King County Council takes control of 4Culture

Man working on large art project

The SODO Track mural project has commissioned over 50 artists to paint the SODO bus way. It is produced by 4Culture in collaboration with Gage Hamilton and Urban ArtWorks, and in partnership with the SODO BIA, King County Metro and Sound Transit. © Low Bros (Photo by @wiseknave)

Despite objections from many in the artist community, the King County Council voted Monday to tighten its control over 4Culture, an arts and culture agency that distributes grant funding to artists and cultural institutions around the county.

The ordinance — which passed 6-to-3 — makes changes to 4Culture’s governance structure, giving the county council the authority to hire the agency’s executive director and allowing each council member to appoint a 4Culture board member from their district.

The changes also require that the council approve 4Culture’s budget prior to public funds being transferred to the agency, which opponents of the ordinance say could influence the grant-awarding process. Under the current process, the 4Culture board is responsible for approving the agency’s budget and has the authority to hire and fire its executive director.

Sponsors of the bill said these changes would improve communication between the council and 4Culture, a public development authority, while ensuring a diverse geographical representation both on the agency's board and among recipients of the grant funding.

Councilmember Dave Upthegrove, one of the six sponsors of the ordinance, defended the changes, calling them “small improvements” that would not impact the agency’s grant-funding process.

“The ordinance will give the county council a small ability to try to be a voice for our constituents,” Upthegrove said before the vote.

In a statement released after the decision, 4Culture said it “will adjust to all of these new rules.”

But it warned that changes are “limiting our future independence by controlling our budget and board member appointment process in the name of ‘increased oversight and accountability.’ ”

Christina DePaolo, a spokesperson for 4Culture, said the decision doesn’t impact current funding or programs. But the focus council members placed on the need for greater geographical diversity, DePaolo said, could “politicize” the awarding of future grants.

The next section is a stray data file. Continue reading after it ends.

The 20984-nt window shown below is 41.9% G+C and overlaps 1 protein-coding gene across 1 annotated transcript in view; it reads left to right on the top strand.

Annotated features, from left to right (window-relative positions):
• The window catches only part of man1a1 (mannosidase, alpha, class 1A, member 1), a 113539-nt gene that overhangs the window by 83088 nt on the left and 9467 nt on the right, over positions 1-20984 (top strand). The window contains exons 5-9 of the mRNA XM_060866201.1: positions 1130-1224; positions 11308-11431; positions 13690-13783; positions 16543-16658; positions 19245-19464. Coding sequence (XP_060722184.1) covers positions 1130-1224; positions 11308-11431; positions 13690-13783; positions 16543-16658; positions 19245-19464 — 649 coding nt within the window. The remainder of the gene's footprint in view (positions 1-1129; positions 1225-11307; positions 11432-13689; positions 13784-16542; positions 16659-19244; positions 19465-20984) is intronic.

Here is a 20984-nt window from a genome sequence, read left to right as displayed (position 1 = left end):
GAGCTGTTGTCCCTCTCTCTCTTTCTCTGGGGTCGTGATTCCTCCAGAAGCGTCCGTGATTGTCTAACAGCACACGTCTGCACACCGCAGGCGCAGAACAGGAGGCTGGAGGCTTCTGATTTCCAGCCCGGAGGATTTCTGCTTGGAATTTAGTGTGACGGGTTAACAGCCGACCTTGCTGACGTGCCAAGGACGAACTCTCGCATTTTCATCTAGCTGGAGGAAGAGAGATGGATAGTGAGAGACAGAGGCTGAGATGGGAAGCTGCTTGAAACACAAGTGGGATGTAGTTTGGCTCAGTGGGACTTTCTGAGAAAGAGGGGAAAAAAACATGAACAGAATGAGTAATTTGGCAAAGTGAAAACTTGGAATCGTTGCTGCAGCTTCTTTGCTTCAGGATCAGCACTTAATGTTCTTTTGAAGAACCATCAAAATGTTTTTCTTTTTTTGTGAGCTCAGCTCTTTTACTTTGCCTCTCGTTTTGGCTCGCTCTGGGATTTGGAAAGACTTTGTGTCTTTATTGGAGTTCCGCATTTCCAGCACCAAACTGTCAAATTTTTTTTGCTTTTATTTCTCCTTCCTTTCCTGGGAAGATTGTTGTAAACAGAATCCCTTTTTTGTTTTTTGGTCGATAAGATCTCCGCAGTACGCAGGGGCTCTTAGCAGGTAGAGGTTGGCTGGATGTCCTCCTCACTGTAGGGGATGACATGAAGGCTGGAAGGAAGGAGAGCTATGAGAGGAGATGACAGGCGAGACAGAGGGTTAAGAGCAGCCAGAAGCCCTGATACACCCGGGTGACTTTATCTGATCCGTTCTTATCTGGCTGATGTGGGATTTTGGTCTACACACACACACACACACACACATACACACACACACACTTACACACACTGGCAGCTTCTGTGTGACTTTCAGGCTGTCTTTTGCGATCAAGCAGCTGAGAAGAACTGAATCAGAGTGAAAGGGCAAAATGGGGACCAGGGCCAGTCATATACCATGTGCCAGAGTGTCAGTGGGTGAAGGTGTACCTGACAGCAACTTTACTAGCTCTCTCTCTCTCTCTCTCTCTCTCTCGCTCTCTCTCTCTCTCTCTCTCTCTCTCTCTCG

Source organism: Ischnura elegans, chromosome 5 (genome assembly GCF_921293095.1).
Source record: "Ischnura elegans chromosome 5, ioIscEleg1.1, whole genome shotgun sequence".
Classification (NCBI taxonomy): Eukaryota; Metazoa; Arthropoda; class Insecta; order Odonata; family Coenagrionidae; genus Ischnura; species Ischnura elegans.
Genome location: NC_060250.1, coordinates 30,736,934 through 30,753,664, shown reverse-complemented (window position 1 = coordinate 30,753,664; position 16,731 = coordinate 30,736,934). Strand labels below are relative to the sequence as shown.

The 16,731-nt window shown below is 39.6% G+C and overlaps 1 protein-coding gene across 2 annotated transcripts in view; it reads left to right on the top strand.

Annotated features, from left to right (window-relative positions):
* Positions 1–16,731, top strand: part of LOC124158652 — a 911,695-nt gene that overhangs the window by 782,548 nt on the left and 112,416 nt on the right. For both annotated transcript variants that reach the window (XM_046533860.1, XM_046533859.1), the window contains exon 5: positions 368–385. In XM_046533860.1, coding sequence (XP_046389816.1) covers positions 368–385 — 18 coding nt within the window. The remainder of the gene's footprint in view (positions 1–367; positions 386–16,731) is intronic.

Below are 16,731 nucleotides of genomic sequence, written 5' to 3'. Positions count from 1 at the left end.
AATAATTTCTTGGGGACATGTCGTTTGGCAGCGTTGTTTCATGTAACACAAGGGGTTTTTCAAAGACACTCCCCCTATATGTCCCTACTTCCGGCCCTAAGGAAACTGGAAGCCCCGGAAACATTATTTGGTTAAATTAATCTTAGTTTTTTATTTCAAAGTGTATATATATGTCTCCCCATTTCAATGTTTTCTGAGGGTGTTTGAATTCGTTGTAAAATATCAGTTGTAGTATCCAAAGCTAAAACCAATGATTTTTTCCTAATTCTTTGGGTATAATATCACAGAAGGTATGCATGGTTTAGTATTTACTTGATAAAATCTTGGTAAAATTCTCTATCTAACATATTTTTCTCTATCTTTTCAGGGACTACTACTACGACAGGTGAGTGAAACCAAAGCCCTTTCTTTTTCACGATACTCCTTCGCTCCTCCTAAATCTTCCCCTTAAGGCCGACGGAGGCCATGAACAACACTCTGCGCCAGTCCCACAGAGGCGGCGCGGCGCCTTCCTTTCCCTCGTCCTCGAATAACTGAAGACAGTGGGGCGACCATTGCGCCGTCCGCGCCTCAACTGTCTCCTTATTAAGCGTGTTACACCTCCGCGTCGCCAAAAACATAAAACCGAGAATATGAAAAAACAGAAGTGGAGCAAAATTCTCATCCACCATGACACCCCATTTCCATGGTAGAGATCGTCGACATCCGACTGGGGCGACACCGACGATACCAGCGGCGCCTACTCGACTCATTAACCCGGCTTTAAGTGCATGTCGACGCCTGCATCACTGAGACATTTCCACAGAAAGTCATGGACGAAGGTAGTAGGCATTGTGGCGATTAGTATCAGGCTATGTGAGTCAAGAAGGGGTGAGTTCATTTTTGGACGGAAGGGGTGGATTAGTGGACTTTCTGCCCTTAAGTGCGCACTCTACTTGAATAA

Supporters of the changes said that there has not been a great enough spread of the grants to some parts of the county or to demographic groups.

Councilmembers Joe McDermott, Claudia Balducci and Jeanne Kohl-Welles were the three dissenting votes.

The three members released a joint statement after the vote, saying: “We’re more than disappointed by today’s vote because this is a classic case of a ‘solution in search of a problem.’ It’s simply not necessary for the council to micromanage an organization that has been nationally recognized for the work it has done on behalf of artists throughout the region.”

Over the course of several meetings, council members debated a number of amendments to the ordinance, eventually eliminating a proposal that would have given the council authority to also fire the executive director. And the council added a requirement that if it does reject the agency’s budget, a rationale for that action must be given.

Kohl-Welles had urged other council members to delay the vote and, instead, convene a task force before proposing changes to the agency.

“Where is the urgency to go ahead with these recommendations?” Kohl-Welles asked. She said it would have been better to have started with a task force “and work with the communities involved and come back to us with recommendations. That’s how things are done.”

“I don’t understand why we aren’t doing it that way here,” added Kohl-Welles, to applause from the audience, many of whom continued to pack council chambers in support of 4Culture throughout the recent discussions.

“I see this as a hostile takeover, short and simple,” McDermott said right before the council voted.

The council did approve assembling a task force to address geographical diversity while moving forward with the changes.

“I have not gone by anecdotes on the problems,” said Councilmember Rod Dembowski, a supporter of the measure. “I’ve looked at the data — the data on small and culturally diverse organizations, the data on geographical distribution of funds. And while I think we are heading in a better direction, we need to accelerate that and do better. I hope that will come out of this process.”

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About the Authors & Contributors

Lizz Giordano

Lizz Giordano

Lizz Giordano is Cascade PBS's investigative reporter, focused on following working conditions, government oversight procedures and labor organizing efforts across Washington state. She can be followed on Twitter @lizzgior or reached on email at